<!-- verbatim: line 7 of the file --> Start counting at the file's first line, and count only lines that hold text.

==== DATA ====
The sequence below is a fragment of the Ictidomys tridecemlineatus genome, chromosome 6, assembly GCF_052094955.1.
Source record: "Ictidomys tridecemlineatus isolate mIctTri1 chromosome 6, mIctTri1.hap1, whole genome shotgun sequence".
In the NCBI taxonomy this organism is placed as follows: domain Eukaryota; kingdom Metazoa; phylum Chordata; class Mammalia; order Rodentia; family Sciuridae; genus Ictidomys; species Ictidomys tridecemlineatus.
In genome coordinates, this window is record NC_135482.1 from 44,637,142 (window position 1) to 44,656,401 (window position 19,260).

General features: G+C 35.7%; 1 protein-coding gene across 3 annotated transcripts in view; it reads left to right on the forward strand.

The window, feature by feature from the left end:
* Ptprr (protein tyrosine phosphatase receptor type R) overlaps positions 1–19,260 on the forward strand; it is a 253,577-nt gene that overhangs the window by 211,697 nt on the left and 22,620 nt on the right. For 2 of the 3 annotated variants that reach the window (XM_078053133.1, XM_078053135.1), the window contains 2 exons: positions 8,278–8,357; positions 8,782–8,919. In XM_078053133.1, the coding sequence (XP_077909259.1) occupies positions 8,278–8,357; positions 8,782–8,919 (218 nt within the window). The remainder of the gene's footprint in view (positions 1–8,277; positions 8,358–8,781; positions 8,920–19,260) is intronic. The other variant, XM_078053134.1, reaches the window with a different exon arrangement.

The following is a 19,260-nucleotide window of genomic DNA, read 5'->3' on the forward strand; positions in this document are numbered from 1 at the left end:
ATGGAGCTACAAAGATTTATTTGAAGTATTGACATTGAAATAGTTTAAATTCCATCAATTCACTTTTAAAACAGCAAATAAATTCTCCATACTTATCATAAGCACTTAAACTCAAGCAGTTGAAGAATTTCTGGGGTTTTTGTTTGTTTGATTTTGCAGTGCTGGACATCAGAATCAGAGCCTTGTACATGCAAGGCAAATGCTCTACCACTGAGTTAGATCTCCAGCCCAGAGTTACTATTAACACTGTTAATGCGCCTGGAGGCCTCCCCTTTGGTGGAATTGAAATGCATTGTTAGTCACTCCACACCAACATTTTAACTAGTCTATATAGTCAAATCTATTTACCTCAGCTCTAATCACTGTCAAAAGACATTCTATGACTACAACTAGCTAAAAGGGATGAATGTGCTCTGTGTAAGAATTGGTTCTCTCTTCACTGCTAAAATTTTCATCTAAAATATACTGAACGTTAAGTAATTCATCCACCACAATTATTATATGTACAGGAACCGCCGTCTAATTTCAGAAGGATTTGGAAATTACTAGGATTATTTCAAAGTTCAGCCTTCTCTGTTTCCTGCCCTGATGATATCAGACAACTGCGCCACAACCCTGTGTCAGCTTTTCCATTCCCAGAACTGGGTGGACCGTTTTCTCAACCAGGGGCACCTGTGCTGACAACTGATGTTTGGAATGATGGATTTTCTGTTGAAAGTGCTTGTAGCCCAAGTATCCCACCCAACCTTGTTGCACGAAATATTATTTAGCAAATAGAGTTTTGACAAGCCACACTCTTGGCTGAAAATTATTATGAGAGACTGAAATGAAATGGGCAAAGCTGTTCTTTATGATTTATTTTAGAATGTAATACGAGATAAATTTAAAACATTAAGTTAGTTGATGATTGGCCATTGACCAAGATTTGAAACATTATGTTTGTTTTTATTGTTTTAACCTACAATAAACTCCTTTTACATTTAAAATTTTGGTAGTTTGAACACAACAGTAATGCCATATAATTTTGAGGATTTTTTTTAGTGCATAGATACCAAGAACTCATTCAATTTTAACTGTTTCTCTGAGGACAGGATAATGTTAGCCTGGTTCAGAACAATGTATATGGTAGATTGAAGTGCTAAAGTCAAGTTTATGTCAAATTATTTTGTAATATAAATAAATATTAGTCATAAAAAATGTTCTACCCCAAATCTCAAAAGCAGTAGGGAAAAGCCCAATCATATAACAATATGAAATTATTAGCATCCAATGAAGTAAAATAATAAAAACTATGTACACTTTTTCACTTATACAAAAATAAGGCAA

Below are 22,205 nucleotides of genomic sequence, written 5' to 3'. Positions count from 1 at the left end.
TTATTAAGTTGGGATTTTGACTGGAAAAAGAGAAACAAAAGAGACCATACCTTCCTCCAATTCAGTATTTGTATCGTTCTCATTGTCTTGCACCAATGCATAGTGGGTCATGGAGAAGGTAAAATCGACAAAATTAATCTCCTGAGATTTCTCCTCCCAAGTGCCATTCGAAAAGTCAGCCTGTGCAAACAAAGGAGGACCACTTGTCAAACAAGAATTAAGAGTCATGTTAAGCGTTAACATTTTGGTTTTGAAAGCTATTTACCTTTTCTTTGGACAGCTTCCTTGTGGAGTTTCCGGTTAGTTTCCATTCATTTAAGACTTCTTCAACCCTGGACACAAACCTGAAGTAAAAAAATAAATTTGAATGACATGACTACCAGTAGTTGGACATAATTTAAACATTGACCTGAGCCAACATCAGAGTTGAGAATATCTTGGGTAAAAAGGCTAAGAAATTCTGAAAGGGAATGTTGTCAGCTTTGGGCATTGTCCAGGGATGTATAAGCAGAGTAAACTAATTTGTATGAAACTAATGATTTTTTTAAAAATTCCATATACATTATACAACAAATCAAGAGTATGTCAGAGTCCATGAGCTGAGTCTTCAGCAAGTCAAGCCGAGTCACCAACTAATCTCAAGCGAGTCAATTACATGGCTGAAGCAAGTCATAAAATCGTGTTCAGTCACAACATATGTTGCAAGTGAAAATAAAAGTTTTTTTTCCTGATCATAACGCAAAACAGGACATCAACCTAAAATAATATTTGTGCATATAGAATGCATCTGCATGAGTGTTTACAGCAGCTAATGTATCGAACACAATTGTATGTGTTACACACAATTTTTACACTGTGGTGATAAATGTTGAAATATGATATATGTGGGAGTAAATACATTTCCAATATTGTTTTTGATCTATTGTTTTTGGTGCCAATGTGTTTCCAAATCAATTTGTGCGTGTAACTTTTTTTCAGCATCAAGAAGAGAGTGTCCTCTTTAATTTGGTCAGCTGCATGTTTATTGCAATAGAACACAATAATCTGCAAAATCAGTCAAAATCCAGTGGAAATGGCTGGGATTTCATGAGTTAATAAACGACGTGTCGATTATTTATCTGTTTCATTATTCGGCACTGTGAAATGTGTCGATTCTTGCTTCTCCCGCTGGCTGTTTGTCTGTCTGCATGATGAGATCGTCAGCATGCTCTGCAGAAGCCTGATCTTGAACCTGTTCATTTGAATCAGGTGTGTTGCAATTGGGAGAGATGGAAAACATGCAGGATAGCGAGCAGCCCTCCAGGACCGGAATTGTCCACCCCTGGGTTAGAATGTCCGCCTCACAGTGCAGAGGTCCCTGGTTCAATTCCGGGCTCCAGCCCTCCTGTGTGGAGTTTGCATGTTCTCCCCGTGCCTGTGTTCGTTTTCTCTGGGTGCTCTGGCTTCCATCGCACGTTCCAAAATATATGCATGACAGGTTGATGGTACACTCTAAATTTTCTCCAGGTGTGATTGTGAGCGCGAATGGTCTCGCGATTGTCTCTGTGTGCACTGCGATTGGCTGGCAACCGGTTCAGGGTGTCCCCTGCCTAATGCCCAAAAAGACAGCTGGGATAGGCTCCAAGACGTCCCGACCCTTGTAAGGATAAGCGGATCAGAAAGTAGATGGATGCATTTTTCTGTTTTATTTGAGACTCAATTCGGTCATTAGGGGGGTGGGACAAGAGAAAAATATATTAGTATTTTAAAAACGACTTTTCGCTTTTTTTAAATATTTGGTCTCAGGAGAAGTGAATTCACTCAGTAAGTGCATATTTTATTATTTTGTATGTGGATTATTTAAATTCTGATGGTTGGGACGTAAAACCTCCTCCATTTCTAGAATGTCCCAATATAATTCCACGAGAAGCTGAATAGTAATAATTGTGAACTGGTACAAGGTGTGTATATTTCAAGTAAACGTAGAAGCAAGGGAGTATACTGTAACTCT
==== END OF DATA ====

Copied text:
* Ptprr (protein tyrosine phosphatase receptor type R) overlaps positions 1–19,260 on the forward strand; it is a 253,577-nt gene that overhangs the window by 211,697 nt on the left and 22,620 nt on the right. For 2 of the 3 annotated variants that reach the window (XM_078053133.1, XM_078053135.1), the window contains 2 exons: positions 8,278–8,357; positions 8,782–8,919. In XM_078053133.1, the coding sequence (XP_077909259.1) occupies positions 8,278–8,357; positions 8,782–8,919 (218 nt within the window). The remainder of the gene's footprint in view (positions 1–8,277; positions 8,358–8,781; positions 8,920–19,260) is intronic. The other variant, XM_078053134.1, reaches the window with a different exon arrangement.